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When a Boeing 737 crashed in Iran at the beginning of January, 176 people were killed. The incident dominated headlines and much grief was expressed over the needless tragedy. Many South Africans are among those left shaken by the incident but what they may not realise is that an even bigger tragedy was suffered in our own country and has been suffered every holiday period for many years.

According to the report on road deaths during the December 2019/January 2020 period, released today, 1 617 people died on our roads. That is 9,2 times more people than what died in the plane crash. Additionally, this figure is 10% lower than the same period last year.

The managing director of MasterDrive, Eugene Herbert, says the reduction in road fatalities is something to be commended and a step in the right direction. “Yet, we still have some way to go. The road fatalities that South Africa has in only one and a half months is close to what countries like Namibia, Lesotho and Gambia see in an entire year on average.


“The number of people arrested or penalised for reckless driving suggests that this remains a major cause behind the high crash rates. We urge South Africans to take these statistics to heart. The thought of nine Boeing 737 crashes is sobering but if you were to make a similar analogy for the entire year’s road fatalities it is equal to 80 of the plane crashes that occurred in Iran.”

With this image of the death and destruction caused by crashes on our roads each year, South Africans may be asking what can we do about it? “Before we can change the driving behaviour of others, we first need to look at ourselves. With taxi drivers regularly committing offences on our roads, many drivers erroneously assume it is the ‘other driver’ guilty for the state of the roads. Yet, a perception exists amongst South African drivers that they are entitled to commit offences because other drivers do so and get away with it.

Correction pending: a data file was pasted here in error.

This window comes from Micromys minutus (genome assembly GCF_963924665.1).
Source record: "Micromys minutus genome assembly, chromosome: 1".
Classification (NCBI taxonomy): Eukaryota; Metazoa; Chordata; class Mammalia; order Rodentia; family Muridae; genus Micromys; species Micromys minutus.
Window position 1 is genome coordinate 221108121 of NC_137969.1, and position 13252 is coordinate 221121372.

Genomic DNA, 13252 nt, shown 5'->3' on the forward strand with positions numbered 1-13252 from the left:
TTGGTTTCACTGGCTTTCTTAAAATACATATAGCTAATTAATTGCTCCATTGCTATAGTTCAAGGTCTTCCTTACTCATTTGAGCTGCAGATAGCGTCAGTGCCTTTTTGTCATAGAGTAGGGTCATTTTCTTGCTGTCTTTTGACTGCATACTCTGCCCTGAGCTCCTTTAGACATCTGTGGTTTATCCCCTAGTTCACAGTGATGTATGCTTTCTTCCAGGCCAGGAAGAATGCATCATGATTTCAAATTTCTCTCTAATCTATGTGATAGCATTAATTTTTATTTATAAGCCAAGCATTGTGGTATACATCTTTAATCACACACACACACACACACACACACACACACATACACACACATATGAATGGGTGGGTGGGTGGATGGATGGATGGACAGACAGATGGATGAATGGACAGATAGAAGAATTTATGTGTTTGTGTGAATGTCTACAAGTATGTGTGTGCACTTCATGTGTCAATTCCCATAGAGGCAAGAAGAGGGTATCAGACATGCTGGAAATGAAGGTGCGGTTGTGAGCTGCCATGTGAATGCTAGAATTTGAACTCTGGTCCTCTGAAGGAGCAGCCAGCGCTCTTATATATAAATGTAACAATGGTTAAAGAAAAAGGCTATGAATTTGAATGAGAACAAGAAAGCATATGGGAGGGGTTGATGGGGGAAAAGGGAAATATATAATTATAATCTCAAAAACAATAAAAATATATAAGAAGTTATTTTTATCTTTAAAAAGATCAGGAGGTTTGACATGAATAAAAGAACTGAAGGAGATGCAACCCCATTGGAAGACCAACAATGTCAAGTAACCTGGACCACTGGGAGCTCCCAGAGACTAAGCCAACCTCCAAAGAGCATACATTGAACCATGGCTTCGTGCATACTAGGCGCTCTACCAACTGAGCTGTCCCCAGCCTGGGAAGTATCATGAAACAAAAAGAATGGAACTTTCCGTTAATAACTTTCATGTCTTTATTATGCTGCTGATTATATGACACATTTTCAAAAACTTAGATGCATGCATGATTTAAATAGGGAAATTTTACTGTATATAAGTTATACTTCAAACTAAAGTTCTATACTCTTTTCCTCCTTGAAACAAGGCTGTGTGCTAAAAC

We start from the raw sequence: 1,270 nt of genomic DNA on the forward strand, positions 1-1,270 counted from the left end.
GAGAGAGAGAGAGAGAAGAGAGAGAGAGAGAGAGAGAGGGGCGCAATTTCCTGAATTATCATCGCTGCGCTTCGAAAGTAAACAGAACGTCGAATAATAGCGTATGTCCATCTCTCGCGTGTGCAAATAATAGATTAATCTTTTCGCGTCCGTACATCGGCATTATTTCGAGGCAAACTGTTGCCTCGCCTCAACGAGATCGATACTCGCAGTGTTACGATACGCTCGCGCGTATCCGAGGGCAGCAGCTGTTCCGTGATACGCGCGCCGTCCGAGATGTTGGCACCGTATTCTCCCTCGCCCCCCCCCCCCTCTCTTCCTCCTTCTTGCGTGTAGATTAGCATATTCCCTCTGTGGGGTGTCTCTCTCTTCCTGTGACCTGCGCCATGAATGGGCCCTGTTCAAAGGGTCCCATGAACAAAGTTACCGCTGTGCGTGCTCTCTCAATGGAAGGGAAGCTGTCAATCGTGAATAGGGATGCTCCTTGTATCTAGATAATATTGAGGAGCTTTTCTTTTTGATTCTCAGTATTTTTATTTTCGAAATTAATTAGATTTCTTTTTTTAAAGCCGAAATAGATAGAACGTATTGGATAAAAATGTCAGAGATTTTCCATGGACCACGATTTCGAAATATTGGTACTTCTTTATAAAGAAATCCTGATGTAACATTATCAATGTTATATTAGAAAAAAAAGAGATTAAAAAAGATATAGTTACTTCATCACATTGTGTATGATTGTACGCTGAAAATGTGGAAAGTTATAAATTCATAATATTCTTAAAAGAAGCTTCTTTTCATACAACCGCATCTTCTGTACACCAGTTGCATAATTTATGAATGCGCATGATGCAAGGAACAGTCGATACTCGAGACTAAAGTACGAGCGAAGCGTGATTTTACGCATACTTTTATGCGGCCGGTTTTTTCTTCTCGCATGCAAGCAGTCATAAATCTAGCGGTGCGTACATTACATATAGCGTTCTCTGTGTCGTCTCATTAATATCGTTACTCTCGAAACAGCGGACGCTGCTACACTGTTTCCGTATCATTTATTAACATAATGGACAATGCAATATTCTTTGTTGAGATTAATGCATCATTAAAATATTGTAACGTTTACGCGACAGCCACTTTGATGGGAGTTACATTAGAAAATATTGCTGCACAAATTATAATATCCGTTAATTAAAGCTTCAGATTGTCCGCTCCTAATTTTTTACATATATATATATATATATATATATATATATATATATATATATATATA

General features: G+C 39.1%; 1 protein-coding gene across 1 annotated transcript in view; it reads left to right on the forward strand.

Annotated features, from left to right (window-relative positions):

“Another concerning perception is that change on the roads lies solely in the hands of law enforcement. While law enforcers play a critical role in penalising bad driving behaviour, they alone cannot be responsible for the magnitude of change that we need to see. We should not become a nation that bases our decision to drive recklessly on whether or not we are caught by police. Each driver needs to commit to driving defensively and within the confines of the law of their own accord if we are to see genuine change.”

MasterDrive sends their sincere condolences to every family affected by a crash this holiday season. 

Other stats revealed during this period:

  • The number of crashes that resulted in fatalities decreased by 3%
  • KwaZulu Natal had the highest number of fatalities followed by Gauteng and Limpopo respectively
  • The highest reduction in fatalities occurred in the Free State, Mpumalanga and the Western Cape respectively